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A guide to Solid principles in java

arpitmandliya profile image arpitmandliya Updated on ・7 min read

In this post, we will see 5 SOLID Principles in Java.

Robert C. Martin gave five objected oriented design principles, and the acronym "S.O.L.I.D" is used for it. Each letter of this acronym talks about principles in Java. When you use all the principles of S.O.L.I.D in a combined manner, it becomes easier for you to develop software that can be managed easily. The other features of using S.O.L.I.D are:

  • It avoids code smells
  • Quickly refractor code
  • Can do adaptive or agile software development

When you use the principle of S.O.L.I.D in your coding, you start writing the code that is both efficient and effective.

What is the meaning of S.O.L.I.D?

As stated above, S.O.L.I.D represents five principles of Java which are:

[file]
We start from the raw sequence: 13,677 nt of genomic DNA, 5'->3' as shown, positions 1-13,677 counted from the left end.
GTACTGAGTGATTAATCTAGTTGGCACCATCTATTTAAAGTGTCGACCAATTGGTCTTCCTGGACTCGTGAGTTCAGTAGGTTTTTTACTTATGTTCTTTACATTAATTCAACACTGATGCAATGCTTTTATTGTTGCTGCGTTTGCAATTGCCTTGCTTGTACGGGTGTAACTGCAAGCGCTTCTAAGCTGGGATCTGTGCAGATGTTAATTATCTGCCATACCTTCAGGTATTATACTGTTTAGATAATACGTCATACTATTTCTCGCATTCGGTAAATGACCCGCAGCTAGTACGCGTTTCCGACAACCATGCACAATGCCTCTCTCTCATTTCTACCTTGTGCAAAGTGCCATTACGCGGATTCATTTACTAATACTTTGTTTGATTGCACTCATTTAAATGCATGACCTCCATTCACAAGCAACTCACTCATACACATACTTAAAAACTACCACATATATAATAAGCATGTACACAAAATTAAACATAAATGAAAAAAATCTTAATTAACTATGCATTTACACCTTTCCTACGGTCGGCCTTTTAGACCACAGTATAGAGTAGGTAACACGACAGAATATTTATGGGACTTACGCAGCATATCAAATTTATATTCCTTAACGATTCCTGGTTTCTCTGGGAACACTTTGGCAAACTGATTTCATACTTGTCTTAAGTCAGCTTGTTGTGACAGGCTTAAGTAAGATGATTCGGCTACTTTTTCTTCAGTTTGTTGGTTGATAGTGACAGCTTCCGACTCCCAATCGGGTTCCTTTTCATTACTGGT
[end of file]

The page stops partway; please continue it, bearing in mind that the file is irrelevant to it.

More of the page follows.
1. S: Single responsibility principle
  2. O: Open-closed principle
  3. L: Liskov substitution principle
  4. I: Interface segregation principle
  5. D: Dependency inversion principle

The article discusses each of this principle in-depth. We will start by considering the very first principle, which is single responsibility principle.

Single Responsibility Principle (SRP)

According to the single responsibility principle, there should be only one reason due to which a class has to be changed. It means that a class should have one task to do. This principle is often termed as subjective.

The principle can be well understood with an example. Imagine there is a class which performs following operations.